Super Bowl Sunday – Indiana Wins

5 Feb

Suday, February 5, 2012

Sunday, February 5, 2012

The Super Bowl and Super Bowl Sunday:  a major TV event.  Bigger than Macy’s Day (opps, I meant Macy’s Thanksgiving Day Parade) but not as big as New Year’s Eve TV coverage of the ball dropping in New York City’s Times Square.

Dropping the ball is always good TV coverage.

According to Wikipedia, ” The Super Bowl is the annual championship game of the National Football League (NFL), the highest level of professional American football in the United States,…”

Walter Camp

Walter Camp, American Football Pioneer

Often, the teams are referred to by their state of residence, instead of their colorful and thought provoking names.  (I am not sure why, although I suspect it is the thrill of experiencing a sense of disposable, pseudo-nationalism.)

This year (2012) posed a slight dilemma for many followers of the TV event. The two teams competing were the Giants vs. the New England Patriots. Many viewers I spoke with appeared to feel geographically un-represented –

The Giants, aka the New York Giants have two geo-social extra baggage charges:

1. “New York” – bossy New York that is always getting the attention and pushing the rest of the country around and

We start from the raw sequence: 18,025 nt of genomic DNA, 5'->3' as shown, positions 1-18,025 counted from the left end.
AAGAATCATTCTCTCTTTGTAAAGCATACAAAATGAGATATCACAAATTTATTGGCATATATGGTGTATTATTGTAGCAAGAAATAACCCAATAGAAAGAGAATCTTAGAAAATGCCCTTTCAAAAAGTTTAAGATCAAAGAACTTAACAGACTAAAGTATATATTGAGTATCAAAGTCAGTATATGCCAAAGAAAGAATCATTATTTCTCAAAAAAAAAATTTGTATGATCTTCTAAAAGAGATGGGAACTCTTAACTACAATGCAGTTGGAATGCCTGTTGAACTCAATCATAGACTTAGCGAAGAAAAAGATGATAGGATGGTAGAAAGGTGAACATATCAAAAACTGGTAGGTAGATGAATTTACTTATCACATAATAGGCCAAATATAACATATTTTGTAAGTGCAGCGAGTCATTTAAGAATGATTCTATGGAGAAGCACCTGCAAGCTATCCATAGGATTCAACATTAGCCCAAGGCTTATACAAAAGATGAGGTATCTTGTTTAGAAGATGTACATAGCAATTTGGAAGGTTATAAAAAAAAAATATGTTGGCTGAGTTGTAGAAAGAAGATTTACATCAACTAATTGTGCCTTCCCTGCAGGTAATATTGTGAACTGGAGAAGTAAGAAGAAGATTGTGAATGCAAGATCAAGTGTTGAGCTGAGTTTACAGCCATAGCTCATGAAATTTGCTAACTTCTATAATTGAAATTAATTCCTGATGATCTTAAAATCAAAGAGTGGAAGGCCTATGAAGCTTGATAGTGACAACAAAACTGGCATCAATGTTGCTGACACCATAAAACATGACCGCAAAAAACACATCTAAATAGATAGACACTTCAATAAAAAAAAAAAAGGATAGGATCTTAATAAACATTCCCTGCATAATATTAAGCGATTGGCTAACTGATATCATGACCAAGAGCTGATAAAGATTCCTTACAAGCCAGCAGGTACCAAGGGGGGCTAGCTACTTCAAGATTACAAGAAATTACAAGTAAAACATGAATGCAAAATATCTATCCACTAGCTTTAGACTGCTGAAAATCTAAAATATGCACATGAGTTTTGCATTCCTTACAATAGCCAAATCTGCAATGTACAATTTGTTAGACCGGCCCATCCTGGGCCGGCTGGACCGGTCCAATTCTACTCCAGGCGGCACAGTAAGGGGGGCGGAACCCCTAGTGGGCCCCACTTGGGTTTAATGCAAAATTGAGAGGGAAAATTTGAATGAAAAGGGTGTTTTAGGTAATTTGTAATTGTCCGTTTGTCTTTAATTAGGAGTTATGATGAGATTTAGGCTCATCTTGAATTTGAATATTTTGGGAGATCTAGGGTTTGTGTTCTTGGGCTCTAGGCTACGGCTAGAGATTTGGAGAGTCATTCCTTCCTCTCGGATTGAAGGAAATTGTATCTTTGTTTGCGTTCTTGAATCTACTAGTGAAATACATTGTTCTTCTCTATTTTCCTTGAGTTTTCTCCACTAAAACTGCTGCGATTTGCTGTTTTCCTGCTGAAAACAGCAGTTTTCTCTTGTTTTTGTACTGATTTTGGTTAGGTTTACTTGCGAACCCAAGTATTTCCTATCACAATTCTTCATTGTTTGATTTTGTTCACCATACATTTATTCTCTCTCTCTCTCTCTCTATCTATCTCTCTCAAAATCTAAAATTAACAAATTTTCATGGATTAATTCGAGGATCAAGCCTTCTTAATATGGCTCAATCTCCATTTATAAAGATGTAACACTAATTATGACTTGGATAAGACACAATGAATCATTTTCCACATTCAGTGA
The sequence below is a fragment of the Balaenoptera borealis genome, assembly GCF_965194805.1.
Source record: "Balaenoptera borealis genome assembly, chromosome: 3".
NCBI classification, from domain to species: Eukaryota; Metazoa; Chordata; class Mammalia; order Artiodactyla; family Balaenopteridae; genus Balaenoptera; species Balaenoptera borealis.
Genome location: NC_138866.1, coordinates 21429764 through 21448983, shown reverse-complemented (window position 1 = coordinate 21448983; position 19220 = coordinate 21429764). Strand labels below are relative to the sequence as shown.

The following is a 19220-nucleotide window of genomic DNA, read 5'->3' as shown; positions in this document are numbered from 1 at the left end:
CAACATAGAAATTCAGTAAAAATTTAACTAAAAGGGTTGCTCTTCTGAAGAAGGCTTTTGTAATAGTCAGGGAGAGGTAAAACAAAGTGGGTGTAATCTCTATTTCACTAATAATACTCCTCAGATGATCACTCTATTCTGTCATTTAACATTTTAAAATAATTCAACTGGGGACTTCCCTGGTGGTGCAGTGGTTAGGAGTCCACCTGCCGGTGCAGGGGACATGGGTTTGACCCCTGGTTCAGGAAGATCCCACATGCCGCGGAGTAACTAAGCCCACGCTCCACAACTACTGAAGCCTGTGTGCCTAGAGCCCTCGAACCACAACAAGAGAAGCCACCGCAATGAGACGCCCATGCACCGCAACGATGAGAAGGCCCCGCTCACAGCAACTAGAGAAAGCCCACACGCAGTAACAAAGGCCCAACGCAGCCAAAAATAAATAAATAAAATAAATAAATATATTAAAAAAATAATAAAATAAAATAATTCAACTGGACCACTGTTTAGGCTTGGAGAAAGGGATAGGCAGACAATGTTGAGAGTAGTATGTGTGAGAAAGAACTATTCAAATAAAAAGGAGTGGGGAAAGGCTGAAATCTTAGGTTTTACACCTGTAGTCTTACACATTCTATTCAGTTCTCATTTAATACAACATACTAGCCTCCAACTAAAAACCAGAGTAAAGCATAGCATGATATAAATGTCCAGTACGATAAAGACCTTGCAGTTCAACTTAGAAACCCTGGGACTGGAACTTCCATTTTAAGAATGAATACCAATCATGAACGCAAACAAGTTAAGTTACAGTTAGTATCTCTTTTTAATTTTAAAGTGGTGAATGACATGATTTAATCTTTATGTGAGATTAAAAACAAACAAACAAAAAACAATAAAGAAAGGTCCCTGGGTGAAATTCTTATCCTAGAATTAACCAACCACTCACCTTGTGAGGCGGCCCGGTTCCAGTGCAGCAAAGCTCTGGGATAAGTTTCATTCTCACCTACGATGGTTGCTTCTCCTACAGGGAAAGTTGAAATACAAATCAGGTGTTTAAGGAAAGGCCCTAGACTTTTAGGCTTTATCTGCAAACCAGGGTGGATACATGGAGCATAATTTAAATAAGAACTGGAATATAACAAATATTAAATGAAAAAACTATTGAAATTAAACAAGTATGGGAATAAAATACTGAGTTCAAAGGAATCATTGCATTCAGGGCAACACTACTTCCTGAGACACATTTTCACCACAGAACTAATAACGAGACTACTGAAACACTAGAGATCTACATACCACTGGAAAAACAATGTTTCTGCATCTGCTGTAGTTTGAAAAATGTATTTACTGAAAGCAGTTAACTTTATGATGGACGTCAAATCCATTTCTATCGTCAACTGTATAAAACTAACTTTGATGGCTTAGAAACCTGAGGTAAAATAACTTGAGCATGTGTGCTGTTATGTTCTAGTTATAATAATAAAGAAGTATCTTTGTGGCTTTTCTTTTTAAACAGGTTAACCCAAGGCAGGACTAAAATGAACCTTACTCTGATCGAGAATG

2.  They actually reside across the river in New Jersey!

The New England Patriots have similar problem:

1. New England with its class ceiling – all of those Mayflower people, Ivy League schools, history, etc. (in fact, out here in Oregon, “New England Ivy” is labeled as an “Invasive Species”;  school children are taught to hate it and neighbors are encouraged to turn each other in if suspected of growing it) and

2.  Nobody knows just what state the New England Patriots are hosted by (it’s Massachusetts).  Ironically, the team’s name used to be simpler and easier to remember: The Boston Patriots.  Somehow “Boston” sounded too New Englandy!

Soo, before getting the detailed economic analysis from that premier Economics Forum , (, one might assume that Indiana won a substantial financial gain from hosting the event.

The main reason for this assumption is based on my general lack of fundamental economic knowledge and the following three items.

1. The obvious influx of cash by the attendees (food, hotels, taxis, etc.)

2. City fees and taxable activities (TV, game related businesses)

3. Revenue related to actual attendance in the stadium, where ticket prices for seats were reported to be between $ 1,000 and $ 100,000– very high prices.

It is amazing what some people will pay to avoid the TV commercials.



One Response to “Super Bowl Sunday – Indiana Wins”

  1. noharmonydone February 6, 2012 at 7:56 PM #

    Apparently, it was an exciting game.

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